Sedative may prevent delirium in the ICU
A low dose of the sedative dexmedetomidine given at night may prevent delirium in critically ill patients, according to new research published online in the American Thoracic Society's American Journal of Respiratory and Critical Care Medicine.
In "Low-dose Nocturnal Dexmedetomidine Prevents ICU Delirium: A Randomized, Placebo-controlled Trial," researchers report on what is believed to be the first investigation to identify a drug to prevent adults from developing delirium in the ICU.
The study was led by Yoanna Skrobik, MD, FRCP(c) MSc, a clinician-scientist at McGill University Health Centre in Canada who conducted the first studies of delirium in the critically ill and whose research has shown that delirium prolongs hospital stay and increases mortality.
"In other studies, dexmedetomidine has been associated with lower delirium prevalence rates than other sedatives," Dr. Skrobik said. "But whether dexmedetomidine might actually prevent delirium was not clear."
The study enrolled 100 ICU patients at two hospitals, one in Quebec, the other in Boston. The patients did not have delirium at the time of ICU enrollment. Half the patients were randomly assigned to receive intravenous dexmedetomidine; the other half were infused with the placebo. Neither the patients nor the ICU health care team knew which arm of the trial the patients were in.
The study found that compared to the placebo arm, those receiving dexmedetomidine during their ICU stay:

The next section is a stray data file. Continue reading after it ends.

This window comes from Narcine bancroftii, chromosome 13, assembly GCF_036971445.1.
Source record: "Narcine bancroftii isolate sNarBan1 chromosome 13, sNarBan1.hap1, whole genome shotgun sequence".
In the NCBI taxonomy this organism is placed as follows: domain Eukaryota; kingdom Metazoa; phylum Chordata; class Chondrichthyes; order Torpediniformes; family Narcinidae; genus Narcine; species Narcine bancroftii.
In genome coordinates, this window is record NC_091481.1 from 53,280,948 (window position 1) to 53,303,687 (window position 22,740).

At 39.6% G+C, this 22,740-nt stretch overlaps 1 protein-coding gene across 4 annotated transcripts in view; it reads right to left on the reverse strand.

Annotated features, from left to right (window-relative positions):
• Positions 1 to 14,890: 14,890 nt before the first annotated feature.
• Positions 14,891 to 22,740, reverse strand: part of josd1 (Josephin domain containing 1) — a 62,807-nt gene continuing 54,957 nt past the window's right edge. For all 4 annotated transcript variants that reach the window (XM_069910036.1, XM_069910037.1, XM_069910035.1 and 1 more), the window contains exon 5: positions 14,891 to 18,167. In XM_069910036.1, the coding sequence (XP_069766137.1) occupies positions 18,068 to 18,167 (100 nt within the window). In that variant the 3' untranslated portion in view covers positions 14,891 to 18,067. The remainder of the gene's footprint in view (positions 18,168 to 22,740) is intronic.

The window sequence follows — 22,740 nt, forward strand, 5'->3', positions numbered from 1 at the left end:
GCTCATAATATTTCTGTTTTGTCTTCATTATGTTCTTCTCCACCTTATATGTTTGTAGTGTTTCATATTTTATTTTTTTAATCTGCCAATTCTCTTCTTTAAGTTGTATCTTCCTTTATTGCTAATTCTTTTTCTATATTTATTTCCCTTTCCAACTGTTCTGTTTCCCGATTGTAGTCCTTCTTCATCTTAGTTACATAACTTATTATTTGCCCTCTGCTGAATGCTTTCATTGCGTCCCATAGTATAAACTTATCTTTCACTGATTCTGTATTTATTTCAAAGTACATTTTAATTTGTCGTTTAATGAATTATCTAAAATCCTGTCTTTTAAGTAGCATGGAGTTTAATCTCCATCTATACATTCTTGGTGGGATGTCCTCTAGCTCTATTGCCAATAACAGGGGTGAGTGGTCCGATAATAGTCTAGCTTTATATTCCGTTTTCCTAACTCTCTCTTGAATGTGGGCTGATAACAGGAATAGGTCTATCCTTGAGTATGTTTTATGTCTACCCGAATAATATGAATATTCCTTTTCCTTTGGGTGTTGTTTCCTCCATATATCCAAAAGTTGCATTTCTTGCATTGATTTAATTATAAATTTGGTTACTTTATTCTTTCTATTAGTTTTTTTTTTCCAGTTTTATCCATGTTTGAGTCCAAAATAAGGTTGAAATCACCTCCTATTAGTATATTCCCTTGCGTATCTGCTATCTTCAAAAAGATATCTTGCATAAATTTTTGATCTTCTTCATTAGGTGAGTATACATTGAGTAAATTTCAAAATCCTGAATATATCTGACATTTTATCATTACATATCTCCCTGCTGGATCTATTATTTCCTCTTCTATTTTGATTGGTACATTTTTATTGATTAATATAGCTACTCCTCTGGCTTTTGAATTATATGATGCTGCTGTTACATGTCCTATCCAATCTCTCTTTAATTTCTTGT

- Were more likely to remain free of delirium throughout their ICU stay: 80 percent vs. 54 percent.
- Spent more days free of delirium in the ICU: 8 vs. 6 days.
- Were less likely, if in pain, to experience severe pain: 44 percent vs. 66 percent
The authors expected that dexmedetomidine would also improve sleep quality. A previous study of a select group of critically ill patients found that to be the case. In the current study, however, there was no difference in sleep quality between the two groups, as assessed by a self-reported questionnaire.
Dr. Skrobik said that the sleep findings should be interpreted in light of two caveats: sleep in the ICU is almost always abnormal, and no validated instrument exists to identify when an ICU patient is experiencing normal vs. abnormal sleep.
There was also no difference in length of ICU stay or hospital stay, or in ICU mortality. However, a reduction in opiate requirements confirmed other studies describing dexmedetomidine's potential to relieve pain.
"We believe this is a practice-altering study and that dexmedetomidine should be used with patients at high risk for delirium," Dr. Skrobik said.